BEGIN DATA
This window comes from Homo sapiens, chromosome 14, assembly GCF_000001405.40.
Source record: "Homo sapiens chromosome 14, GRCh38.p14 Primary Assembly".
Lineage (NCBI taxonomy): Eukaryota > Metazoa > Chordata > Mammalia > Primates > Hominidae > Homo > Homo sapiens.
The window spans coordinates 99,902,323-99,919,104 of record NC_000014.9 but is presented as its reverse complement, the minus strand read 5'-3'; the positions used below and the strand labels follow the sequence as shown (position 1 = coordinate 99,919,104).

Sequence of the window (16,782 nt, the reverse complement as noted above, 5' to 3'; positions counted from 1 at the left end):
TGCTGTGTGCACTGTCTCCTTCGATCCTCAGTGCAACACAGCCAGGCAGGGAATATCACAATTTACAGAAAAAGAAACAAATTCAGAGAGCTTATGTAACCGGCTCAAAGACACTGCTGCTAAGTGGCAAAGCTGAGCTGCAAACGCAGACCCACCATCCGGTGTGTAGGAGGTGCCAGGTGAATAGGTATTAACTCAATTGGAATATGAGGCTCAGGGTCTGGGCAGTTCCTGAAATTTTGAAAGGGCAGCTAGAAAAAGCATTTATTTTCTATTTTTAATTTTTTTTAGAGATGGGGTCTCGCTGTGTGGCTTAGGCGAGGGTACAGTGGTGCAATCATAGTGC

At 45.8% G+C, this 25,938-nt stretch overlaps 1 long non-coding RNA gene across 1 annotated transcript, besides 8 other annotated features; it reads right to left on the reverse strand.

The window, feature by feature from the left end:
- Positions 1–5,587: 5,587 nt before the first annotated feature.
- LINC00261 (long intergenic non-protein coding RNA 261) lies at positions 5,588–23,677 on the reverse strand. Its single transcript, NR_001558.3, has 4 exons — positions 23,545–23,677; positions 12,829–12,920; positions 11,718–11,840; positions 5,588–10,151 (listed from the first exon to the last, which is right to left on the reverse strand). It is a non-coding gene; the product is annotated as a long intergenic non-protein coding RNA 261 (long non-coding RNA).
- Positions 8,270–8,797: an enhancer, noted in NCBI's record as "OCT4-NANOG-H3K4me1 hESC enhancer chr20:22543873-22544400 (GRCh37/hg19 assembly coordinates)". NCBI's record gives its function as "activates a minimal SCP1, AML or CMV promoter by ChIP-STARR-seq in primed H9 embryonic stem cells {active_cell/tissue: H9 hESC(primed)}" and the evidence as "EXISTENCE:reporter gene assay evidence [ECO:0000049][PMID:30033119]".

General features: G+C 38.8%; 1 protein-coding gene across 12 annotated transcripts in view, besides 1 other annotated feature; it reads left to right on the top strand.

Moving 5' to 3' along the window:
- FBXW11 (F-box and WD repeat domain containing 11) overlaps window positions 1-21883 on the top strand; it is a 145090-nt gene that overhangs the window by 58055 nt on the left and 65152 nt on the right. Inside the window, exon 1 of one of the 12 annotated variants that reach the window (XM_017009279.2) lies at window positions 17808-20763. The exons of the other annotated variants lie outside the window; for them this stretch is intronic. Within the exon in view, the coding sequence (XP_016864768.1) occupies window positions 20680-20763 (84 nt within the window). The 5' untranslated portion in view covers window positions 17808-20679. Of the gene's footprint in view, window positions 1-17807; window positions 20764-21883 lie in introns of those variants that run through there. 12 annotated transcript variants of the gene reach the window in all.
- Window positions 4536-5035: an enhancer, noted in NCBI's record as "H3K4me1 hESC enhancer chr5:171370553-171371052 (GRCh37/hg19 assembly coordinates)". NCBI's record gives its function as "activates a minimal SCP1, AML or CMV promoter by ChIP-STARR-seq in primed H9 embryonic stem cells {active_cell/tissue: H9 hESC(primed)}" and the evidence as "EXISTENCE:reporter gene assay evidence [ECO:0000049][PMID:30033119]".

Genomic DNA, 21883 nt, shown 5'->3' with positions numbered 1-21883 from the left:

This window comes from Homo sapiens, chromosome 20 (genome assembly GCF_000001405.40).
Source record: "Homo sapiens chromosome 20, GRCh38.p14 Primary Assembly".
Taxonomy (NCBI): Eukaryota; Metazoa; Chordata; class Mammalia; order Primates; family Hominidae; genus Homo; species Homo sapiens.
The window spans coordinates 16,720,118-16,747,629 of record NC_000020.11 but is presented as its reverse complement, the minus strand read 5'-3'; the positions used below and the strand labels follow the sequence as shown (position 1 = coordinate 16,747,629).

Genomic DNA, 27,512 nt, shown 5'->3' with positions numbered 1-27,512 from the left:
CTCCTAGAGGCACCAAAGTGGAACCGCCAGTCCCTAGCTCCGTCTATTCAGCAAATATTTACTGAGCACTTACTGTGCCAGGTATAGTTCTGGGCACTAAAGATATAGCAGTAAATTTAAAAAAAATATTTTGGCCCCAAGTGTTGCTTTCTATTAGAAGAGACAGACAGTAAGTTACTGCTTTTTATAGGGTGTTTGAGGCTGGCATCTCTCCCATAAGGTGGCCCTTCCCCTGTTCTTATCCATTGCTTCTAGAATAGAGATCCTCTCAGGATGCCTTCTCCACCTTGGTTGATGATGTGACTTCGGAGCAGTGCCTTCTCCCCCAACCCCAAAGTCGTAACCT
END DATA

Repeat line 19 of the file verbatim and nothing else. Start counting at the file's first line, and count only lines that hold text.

Taxonomy (NCBI): Eukaryota; Metazoa; Chordata; class Mammalia; order Primates; family Hominidae; genus Homo; species Homo sapiens.